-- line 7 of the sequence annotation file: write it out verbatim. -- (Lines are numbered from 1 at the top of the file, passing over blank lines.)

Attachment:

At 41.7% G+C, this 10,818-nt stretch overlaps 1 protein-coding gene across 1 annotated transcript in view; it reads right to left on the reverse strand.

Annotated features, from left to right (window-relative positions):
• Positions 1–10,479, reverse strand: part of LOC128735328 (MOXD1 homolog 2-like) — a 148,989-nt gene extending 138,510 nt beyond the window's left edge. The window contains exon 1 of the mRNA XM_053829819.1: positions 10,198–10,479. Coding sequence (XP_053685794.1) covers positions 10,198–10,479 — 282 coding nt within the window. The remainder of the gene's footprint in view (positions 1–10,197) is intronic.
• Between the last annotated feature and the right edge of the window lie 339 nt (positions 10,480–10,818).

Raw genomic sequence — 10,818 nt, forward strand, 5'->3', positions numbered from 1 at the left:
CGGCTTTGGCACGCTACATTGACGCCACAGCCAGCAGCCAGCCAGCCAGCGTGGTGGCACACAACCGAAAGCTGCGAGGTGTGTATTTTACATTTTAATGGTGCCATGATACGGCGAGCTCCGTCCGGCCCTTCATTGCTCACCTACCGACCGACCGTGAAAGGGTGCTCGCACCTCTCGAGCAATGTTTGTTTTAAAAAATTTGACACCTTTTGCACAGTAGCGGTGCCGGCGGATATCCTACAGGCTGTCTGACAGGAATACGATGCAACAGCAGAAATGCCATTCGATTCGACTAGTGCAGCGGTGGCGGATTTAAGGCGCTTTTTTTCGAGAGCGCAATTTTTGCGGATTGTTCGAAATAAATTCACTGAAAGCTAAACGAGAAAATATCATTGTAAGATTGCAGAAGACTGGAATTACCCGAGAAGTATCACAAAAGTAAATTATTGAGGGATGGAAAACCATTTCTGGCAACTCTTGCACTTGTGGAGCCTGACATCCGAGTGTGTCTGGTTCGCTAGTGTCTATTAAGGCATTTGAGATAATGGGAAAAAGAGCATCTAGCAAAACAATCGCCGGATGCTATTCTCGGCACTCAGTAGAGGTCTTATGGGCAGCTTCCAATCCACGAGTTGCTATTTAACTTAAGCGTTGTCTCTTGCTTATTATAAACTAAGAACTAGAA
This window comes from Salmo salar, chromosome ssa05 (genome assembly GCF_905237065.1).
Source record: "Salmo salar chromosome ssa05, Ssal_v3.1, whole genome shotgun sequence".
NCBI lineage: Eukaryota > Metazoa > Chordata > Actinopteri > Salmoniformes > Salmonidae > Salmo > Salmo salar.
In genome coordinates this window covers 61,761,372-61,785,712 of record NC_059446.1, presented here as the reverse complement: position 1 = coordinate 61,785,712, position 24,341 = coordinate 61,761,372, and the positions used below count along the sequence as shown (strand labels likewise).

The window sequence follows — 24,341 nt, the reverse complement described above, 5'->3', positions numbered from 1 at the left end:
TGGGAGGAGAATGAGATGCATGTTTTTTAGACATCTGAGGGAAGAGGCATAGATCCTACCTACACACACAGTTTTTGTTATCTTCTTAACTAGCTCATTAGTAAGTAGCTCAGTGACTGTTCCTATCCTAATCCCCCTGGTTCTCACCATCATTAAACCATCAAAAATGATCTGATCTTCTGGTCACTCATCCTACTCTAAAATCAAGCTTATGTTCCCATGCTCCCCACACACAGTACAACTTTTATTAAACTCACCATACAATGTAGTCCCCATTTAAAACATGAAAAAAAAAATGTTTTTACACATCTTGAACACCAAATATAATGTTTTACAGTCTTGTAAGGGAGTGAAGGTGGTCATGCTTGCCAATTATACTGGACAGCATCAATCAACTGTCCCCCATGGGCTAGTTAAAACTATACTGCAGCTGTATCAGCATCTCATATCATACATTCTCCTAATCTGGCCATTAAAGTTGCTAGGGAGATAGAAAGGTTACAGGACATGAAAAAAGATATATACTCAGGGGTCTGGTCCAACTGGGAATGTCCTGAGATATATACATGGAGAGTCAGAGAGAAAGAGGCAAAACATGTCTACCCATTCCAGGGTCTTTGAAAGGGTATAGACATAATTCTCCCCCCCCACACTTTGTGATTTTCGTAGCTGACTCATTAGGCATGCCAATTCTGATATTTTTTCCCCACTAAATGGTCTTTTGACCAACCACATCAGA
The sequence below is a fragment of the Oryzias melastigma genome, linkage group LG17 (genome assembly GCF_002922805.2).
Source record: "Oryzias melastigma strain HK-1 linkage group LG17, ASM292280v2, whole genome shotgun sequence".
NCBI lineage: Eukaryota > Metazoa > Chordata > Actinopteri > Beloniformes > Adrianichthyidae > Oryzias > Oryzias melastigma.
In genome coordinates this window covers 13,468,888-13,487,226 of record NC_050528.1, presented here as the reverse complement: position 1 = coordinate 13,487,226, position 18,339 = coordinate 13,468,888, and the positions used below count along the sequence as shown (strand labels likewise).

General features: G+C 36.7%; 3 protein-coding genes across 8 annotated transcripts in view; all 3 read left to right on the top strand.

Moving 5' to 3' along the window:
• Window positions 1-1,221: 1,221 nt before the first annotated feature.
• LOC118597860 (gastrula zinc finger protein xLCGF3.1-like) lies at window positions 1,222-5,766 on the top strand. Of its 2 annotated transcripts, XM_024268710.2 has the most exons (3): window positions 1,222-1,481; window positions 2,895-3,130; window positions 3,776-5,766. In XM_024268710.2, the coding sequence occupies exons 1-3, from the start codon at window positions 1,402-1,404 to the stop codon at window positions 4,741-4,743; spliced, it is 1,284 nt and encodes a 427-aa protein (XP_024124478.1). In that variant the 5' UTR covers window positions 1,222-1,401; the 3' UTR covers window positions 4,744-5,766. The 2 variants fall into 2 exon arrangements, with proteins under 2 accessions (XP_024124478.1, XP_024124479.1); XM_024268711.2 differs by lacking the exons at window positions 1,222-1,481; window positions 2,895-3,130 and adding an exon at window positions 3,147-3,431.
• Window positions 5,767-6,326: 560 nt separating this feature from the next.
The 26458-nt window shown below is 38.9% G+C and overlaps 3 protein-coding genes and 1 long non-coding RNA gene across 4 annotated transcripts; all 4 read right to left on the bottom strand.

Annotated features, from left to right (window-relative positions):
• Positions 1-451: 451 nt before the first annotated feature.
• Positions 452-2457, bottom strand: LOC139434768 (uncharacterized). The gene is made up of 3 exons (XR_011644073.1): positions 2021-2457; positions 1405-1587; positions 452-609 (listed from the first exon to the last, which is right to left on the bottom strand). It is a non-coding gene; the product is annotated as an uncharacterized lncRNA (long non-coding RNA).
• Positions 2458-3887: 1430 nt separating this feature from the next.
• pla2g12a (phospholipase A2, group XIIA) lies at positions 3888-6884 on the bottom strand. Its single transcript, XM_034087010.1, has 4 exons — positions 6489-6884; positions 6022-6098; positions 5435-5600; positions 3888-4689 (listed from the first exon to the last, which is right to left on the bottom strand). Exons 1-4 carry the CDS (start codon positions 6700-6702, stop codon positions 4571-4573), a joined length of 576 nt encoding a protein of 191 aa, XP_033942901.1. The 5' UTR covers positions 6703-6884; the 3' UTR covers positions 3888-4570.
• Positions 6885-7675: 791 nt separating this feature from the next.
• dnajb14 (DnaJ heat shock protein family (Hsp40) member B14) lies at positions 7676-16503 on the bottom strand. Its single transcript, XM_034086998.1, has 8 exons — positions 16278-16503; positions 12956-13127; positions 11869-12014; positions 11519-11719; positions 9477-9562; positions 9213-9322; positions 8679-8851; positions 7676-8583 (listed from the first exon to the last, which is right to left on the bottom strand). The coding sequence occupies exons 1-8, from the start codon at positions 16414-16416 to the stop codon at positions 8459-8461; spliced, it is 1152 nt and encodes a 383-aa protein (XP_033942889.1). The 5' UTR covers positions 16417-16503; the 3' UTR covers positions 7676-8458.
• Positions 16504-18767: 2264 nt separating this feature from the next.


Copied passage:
This window comes from Salmo salar, chromosome ssa05 (genome assembly GCF_905237065.1).